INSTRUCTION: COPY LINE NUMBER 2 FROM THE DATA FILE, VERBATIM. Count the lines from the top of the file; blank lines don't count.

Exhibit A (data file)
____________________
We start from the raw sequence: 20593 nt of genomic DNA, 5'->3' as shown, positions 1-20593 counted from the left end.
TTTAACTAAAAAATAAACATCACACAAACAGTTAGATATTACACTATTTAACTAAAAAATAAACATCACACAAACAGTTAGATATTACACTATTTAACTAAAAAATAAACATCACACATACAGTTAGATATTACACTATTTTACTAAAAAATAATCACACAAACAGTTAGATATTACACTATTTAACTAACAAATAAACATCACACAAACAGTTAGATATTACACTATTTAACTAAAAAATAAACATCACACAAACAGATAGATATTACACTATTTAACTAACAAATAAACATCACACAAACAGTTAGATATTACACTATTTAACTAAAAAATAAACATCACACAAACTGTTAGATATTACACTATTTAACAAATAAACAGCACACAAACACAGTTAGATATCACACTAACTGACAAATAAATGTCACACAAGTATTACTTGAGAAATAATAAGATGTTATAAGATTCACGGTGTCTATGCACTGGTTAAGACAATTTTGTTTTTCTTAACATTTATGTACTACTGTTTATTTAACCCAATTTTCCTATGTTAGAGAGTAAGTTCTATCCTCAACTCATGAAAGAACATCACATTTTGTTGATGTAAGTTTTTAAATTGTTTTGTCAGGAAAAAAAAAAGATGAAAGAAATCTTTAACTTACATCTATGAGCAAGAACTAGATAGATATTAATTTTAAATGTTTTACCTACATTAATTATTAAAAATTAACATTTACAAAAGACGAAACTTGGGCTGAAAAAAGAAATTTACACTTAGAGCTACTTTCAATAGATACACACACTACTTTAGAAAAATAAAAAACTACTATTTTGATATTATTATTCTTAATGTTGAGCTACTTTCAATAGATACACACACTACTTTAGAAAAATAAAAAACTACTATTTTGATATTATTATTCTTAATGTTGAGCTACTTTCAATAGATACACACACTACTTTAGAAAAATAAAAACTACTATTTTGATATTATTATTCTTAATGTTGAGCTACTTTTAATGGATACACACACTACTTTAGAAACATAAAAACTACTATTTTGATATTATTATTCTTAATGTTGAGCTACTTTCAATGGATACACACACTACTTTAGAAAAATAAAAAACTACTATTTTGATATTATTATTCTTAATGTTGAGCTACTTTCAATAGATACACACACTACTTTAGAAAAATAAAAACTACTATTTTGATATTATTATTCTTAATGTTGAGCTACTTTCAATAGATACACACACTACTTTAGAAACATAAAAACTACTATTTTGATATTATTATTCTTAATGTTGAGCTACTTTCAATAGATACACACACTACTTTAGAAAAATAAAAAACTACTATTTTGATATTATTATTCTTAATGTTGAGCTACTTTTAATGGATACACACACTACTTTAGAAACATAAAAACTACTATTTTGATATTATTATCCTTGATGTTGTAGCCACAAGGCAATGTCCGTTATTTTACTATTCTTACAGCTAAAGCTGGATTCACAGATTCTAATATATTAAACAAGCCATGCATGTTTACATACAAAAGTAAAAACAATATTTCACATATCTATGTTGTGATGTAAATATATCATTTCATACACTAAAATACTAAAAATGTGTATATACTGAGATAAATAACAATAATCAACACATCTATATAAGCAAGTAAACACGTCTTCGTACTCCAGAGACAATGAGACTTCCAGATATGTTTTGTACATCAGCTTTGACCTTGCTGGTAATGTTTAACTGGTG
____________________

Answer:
TTTAACTAAAAAATAAACATCACACAAACAGTTAGATATTACACTATTTAACTAAAAAATAAACATCACACAAACAGTTAGATATTACACTATTTAACTAAAAAATAAACATCACACATACAGTTAGATATTACACTATTTTACTAAAAAATAATCACACAAACAGTTAGATATTACACTATTTAACTAACAAATAAACATCACACAAACAGTTAGATATTACACTATTTAACTAAAAAATAAACATCACACAAACAGATAGATATTACACTATTTAACTAACAAATAAACATCACACAAACAGTTAGATATTACACTATTTAACTAAAAAATAAACATCACACAAACTGTTAGATATTACACTATTTAACAAATAAACAGCACACAAACACAGTTAGATATCACACTAACTGACAAATAAATGTCACACAAGTATTACTTGAGAAATAATAAGATGTTATAAGATTCACGGTGTCTATGCACTGGTTAAGACAATTTTGTTTTTCTTAACATTTATGTACTACTGTTTATTTAACCCAATTTTCCTATGTTAGAGAGTAAGTTCTATCCTCAACTCATGAAAGAACATCACATTTTGTTGATGTAAGTTTTTAAATTGTTTTGTCAGGAAAAAAAAAAGATGAAAGAAATCTTTAACTTACATCTATGAGCAAGAACTAGATAGATATTAATTTTAAATGTTTTACCTACATTAATTATTAAAAATTAACATTTACAAAAGACGAAACTTGGGCTGAAAAAAGAAATTTACACTTAGAGCTACTTTCAATAGATACACACACTACTTTAGAAAAATAAAAAACTACTATTTTGATATTATTATTCTTAATGTTGAGCTACTTTCAATAGATACACACACTACTTTAGAAAAATAAAAAACTACTATTTTGATATTATTATTCTTAATGTTGAGCTACTTTCAATAGATACACACACTACTTTAGAAAAATAAAAACTACTATTTTGATATTATTATTCTTAATGTTGAGCTACTTTTAATGGATACACACACTACTTTAGAAACATAAAAACTACTATTTTGATATTATTATTCTTAATGTTGAGCTACTTTCAATGGATACACACACTACTTTAGAAAAATAAAAAACTACTATTTTGATATTATTATTCTTAATGTTGAGCTACTTTCAATAGATACACACACTACTTTAGAAAAATAAAAACTACTATTTTGATATTATTATTCTTAATGTTGAGCTACTTTCAATAGATACACACACTACTTTAGAAACATAAAAACTACTATTTTGATATTATTATTCTTAATGTTGAGCTACTTTCAATAGATACACACACTACTTTAGAAAAATAAAAAACTACTATTTTGATATTATTATTCTTAATGTTGAGCTACTTTTAATGGATACACACACTACTTTAGAAACATAAAAACTACTATTTTGATATTATTATCCTTGATGTTGTAGCCACAAGGCAATGTCCGTTATTTTACTATTCTTACAGCTAAAGCTGGATTCACAGATTCTAATATATTAAACAAGCCATGCATGTTTACATACAAAAGTAAAAACAATATTTCACATATCTATGTTGTGATGTAAATATATCATTTCATACACTAAAATACTAAAAATGTGTATATACTGAGATAAATAACAATAATCAACACATCTATATAAGCAAGTAAACACGTCTTCGTACTCCAGAGACAATGAGACTTCCAGATATGTTTTGTACATCAGCTTTGACCTTGCTGGTAATGTTTAACTGGTG